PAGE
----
Because the shared services project is a strategy and not a programme, the Cabinet Office did not need to submit a business case to HM Treasury for approval. Instead, it published a “case for change”, which the NAO said “lacked detail on important areas such as cost, benefits and risks” and was not subject to any external scrutiny.
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“While there is a balance to be struck between time spent planning and moving quickly, we do not consider this to be a sensible trade-off in a programme of this scale,” said the NAO. “The Cabinet Office did not obtain the independent assurance that we would have expected to see for a programme of this scale and complexity.”
There have also been delays to the funding of the clusters’ shared services plans. In 2021, the Treasury rejected all three spending review bids from the clusters, because of concerns about the Cabinet Office and the clusters not having done enough work to develop robust cost estimates or consider fundamental elements of the strategy.
“Although the submitted bids were rejected, HM Treasury approved a funding envelope of up to £300m to support these three clusters to deliver the shared services strategy and to address the risk that departments could be left with unstable and unsupported systems in the interim,” said the report. “However, access to this funding was contingent on the approval of cluster business cases, which clusters only obtained in autumn 2022.”
This is not the government’s first venture into shared services. In 2013, Whitehall announced plans to save £600m a year through two shared service centres providing back-office functions for 14 departments. A 2018 NAO report found that the programme failed to achieve value for money, produced a faulty business case and simply added to the complexity of government IT systems.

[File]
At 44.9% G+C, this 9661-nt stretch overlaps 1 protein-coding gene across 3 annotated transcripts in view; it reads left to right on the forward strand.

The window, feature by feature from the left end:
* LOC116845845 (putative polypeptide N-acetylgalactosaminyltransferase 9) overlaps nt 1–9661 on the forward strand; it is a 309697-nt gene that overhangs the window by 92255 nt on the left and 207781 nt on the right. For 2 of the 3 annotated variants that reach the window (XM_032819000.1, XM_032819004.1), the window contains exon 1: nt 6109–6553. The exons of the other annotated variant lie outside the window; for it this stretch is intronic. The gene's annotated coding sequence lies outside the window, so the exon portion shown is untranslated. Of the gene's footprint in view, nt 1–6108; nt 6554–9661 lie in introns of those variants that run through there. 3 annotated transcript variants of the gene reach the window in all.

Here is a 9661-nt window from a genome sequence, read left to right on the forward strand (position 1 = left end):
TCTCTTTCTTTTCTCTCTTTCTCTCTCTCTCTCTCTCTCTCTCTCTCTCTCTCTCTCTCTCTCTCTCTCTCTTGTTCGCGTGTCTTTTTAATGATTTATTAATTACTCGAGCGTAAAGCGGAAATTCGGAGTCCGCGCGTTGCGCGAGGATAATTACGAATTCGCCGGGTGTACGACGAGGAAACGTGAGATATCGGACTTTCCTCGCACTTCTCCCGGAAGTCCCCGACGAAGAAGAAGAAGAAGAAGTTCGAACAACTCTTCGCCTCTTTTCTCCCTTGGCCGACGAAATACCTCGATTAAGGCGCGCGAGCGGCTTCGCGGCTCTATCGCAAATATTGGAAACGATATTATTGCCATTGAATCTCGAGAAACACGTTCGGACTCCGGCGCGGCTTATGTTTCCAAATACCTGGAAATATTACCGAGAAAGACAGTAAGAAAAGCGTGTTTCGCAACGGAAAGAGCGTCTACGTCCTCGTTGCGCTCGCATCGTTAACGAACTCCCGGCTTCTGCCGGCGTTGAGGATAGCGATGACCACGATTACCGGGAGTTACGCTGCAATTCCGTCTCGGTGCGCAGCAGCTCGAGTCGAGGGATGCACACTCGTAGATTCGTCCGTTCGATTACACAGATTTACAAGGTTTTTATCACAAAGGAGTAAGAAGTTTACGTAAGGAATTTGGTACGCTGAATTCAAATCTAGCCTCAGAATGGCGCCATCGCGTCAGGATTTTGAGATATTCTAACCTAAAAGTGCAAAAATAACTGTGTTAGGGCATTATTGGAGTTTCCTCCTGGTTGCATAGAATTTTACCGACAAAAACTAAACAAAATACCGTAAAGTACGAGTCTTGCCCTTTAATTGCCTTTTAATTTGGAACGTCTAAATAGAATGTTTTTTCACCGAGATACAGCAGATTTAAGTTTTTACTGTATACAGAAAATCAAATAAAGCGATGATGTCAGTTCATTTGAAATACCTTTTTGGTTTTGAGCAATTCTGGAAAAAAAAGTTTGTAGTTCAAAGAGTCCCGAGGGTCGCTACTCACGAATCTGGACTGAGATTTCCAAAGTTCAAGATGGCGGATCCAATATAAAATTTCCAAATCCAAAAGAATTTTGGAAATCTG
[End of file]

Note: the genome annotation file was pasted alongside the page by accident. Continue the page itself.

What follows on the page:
The NAO described the new shared services strategy as “highly ambitious”, and said there are several “fundamental elements yet to be put in place that are jeopardising the success of the strategy”.
It added: “For example, the Cabinet Office is still unclear on the extent of the benefits this programme can be expected to bring. It is difficult to judge what progress has been made on enablers such as process and data convergence.
“We are concerned that these gaps cause uncertainty for departments and mean that the Cabinet Office will repeat past failures. We therefore cannot conclude that this programme is on track to demonstrate value for money.”
NAO head Gareth Davies said that departments working in clusters need to demonstrate how they have taken on board lessons from previous strategies, and the Cabinet Office needs to stagger the timings of clusters going to market for new systems to ensure capacity and capability are available.
“Efficient back-office functions are key to delivering front-line services and reducing costs, but at present, the strategy is not on track to deliver value for money, and it remains unclear what level of financial benefits it will bring,” said Davies.
“Several fundamental elements of the government’s latest shared services strategy need to be put in place to ensure it is successful delivery.”